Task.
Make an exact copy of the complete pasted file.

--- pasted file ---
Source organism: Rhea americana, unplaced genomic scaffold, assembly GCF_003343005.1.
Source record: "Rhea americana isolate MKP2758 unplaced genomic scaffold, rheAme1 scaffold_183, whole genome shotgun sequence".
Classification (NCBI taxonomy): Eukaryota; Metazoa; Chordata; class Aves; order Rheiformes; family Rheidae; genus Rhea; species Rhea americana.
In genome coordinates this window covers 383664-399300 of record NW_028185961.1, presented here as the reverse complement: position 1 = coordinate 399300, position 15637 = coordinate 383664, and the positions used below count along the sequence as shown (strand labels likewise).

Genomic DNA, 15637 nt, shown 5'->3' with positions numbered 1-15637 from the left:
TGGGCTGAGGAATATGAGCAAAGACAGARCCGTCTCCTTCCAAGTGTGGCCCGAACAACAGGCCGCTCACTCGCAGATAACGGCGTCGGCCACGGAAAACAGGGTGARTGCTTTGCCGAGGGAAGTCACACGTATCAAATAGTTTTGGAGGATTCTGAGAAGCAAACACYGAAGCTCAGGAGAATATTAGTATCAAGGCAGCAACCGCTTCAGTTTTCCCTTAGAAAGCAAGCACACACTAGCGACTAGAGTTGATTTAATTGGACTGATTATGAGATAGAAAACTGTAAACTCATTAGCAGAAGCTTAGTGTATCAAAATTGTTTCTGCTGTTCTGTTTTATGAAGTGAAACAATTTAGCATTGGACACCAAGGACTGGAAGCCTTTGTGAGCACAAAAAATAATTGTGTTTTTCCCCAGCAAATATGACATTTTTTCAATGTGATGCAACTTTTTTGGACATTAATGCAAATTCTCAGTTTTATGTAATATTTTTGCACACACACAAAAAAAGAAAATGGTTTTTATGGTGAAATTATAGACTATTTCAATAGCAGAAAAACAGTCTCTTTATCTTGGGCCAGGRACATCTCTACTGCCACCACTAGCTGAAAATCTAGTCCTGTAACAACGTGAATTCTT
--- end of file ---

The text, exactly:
Source organism: Rhea americana, unplaced genomic scaffold, assembly GCF_003343005.1.
Source record: "Rhea americana isolate MKP2758 unplaced genomic scaffold, rheAme1 scaffold_183, whole genome shotgun sequence".
Classification (NCBI taxonomy): Eukaryota; Metazoa; Chordata; class Aves; order Rheiformes; family Rheidae; genus Rhea; species Rhea americana.
In genome coordinates this window covers 383664-399300 of record NW_028185961.1, presented here as the reverse complement: position 1 = coordinate 399300, position 15637 = coordinate 383664, and the positions used below count along the sequence as shown (strand labels likewise).

Genomic DNA, 15637 nt, shown 5'->3' with positions numbered 1-15637 from the left:
TGGGCTGAGGAATATGAGCAAAGACAGARCCGTCTCCTTCCAAGTGTGGCCCGAACAACAGGCCGCTCACTCGCAGATAACGGCGTCGGCCACGGAAAACAGGGTGARTGCTTTGCCGAGGGAAGTCACACGTATCAAATAGTTTTGGAGGATTCTGAGAAGCAAACACYGAAGCTCAGGAGAATATTAGTATCAAGGCAGCAACCGCTTCAGTTTTCCCTTAGAAAGCAAGCACACACTAGCGACTAGAGTTGATTTAATTGGACTGATTATGAGATAGAAAACTGTAAACTCATTAGCAGAAGCTTAGTGTATCAAAATTGTTTCTGCTGTTCTGTTTTATGAAGTGAAACAATTTAGCATTGGACACCAAGGACTGGAAGCCTTTGTGAGCACAAAAAATAATTGTGTTTTTCCCCAGCAAATATGACATTTTTTCAATGTGATGCAACTTTTTTGGACATTAATGCAAATTCTCAGTTTTATGTAATATTTTTGCACACACACAAAAAAAGAAAATGGTTTTTATGGTGAAATTATAGACTATTTCAATAGCAGAAAAACAGTCTCTTTATCTTGGGCCAGGRACATCTCTACTGCCACCACTAGCTGAAAATCTAGTCCTGTAACAACGTGAATTCTT